Testing big evolutionary hypotheses with small organisms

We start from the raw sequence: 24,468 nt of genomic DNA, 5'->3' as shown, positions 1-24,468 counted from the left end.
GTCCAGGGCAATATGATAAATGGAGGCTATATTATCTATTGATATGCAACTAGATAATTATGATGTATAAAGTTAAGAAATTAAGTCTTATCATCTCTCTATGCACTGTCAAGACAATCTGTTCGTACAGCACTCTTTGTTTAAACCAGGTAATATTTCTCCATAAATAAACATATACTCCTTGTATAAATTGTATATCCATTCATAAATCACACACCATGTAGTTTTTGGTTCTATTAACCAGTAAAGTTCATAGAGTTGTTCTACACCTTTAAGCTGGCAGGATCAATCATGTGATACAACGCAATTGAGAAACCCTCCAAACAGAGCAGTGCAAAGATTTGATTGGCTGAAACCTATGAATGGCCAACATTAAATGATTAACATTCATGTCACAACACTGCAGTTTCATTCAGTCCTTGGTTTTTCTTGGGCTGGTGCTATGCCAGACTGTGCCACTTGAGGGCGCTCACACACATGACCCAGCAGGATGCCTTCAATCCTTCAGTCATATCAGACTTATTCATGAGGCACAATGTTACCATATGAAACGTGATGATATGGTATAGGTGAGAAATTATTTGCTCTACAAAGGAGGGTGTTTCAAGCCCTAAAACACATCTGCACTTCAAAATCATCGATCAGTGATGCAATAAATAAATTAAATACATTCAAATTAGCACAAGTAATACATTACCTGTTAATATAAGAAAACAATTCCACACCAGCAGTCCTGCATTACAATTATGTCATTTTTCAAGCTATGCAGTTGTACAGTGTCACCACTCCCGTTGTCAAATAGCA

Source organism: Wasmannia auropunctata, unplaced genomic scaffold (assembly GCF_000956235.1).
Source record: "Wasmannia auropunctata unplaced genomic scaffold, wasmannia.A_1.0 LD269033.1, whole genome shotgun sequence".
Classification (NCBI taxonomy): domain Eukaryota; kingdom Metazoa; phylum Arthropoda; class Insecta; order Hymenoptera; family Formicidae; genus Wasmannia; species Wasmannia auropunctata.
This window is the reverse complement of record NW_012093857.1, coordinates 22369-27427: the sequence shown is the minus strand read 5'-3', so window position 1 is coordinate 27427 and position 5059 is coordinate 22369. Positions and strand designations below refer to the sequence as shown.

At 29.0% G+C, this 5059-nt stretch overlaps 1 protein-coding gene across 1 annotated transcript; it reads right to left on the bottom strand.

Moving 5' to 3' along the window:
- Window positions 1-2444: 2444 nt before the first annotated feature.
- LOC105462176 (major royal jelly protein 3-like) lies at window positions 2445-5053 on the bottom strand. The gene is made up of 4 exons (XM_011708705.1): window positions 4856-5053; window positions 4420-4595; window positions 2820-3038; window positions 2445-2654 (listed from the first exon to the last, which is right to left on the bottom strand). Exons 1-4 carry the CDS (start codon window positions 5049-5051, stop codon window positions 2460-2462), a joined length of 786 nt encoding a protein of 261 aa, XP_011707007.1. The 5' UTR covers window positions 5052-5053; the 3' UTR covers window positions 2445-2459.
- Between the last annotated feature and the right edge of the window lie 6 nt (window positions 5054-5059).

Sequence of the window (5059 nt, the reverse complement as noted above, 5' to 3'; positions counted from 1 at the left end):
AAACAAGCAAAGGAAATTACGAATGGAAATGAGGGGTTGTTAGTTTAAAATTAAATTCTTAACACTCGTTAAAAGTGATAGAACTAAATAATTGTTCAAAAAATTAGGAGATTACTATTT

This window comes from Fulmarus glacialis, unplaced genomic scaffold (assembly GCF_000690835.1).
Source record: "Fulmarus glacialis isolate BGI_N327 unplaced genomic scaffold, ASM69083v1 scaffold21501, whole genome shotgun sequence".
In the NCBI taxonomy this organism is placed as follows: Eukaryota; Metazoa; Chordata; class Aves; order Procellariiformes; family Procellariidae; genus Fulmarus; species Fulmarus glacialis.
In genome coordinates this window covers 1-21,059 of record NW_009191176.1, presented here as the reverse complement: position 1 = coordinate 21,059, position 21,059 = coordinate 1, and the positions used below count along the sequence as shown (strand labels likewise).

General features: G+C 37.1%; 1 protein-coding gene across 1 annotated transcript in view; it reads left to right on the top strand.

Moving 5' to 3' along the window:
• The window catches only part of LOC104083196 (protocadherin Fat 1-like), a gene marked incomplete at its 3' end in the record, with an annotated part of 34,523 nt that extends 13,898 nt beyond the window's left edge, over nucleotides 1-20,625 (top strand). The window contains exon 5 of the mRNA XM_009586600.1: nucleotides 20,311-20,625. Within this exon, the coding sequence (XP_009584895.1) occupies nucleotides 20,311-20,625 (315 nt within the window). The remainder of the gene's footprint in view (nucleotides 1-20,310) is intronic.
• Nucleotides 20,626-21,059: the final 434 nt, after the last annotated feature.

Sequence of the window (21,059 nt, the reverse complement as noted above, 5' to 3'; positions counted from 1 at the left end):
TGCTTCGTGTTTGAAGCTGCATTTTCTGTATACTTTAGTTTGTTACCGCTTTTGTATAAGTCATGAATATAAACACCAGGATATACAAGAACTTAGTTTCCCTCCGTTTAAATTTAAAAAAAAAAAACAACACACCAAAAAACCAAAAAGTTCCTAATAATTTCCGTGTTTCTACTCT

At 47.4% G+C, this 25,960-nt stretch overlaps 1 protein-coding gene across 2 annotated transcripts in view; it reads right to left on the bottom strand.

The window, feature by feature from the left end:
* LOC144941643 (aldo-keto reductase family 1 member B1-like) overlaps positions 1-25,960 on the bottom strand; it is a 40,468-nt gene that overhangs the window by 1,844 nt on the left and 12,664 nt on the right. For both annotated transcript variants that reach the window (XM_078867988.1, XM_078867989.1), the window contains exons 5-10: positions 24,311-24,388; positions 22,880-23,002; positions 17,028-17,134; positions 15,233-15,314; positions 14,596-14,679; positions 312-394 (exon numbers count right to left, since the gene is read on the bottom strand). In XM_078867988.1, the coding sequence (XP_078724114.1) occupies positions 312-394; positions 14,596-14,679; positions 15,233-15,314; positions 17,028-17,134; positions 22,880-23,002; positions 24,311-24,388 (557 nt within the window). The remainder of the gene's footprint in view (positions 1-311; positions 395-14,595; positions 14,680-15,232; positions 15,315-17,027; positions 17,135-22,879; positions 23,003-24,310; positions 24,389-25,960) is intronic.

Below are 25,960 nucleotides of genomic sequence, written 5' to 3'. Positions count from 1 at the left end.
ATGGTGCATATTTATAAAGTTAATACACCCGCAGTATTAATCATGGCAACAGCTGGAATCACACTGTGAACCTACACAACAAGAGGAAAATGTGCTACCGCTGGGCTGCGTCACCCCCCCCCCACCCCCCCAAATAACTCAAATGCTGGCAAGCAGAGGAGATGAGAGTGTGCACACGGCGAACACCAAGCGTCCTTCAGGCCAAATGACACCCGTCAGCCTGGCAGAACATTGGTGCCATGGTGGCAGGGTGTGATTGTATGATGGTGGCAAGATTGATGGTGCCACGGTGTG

Polyploids, organisms that underwent a whole genome duplication (WGD), possess one extra copy of their genome, which is free to evolve new functionality. Many WGDs are accordingly found in very successful eukaryotic lineages characterized by particular biological innovations and/or diversifications. However, the possession of two complete genomes is generally not well tolerated by cells leading to harmful effects on the overall fitness and fertility of the organism. This results in a paradox between the observed immediate negative effects of WGD, and their attributed long-term positive effects. In previous work, we found that many plant polyploids became established during the last mass extinction event. Present-day polyploids are also more abundant in stressful environments such as the Arctic. We therefore hypothesize that stress can enhance polyploid establishment, because their plastic phenotypes and genotypes can enable rapid adaptive changes that allow survival. To test this hypothesis, we propose an evolutionary experiment based on a unicellular green algal model system. First, we will artificially create polyploid strains and subject them to a wide variety of stressors to quantify their survival. Second, we will select the most successful polyploid populations and sequence their complete genomes every few generations to identify the genomic features that allow their success. Such an experiment will significantly contribute to our understanding of polyploid organisms.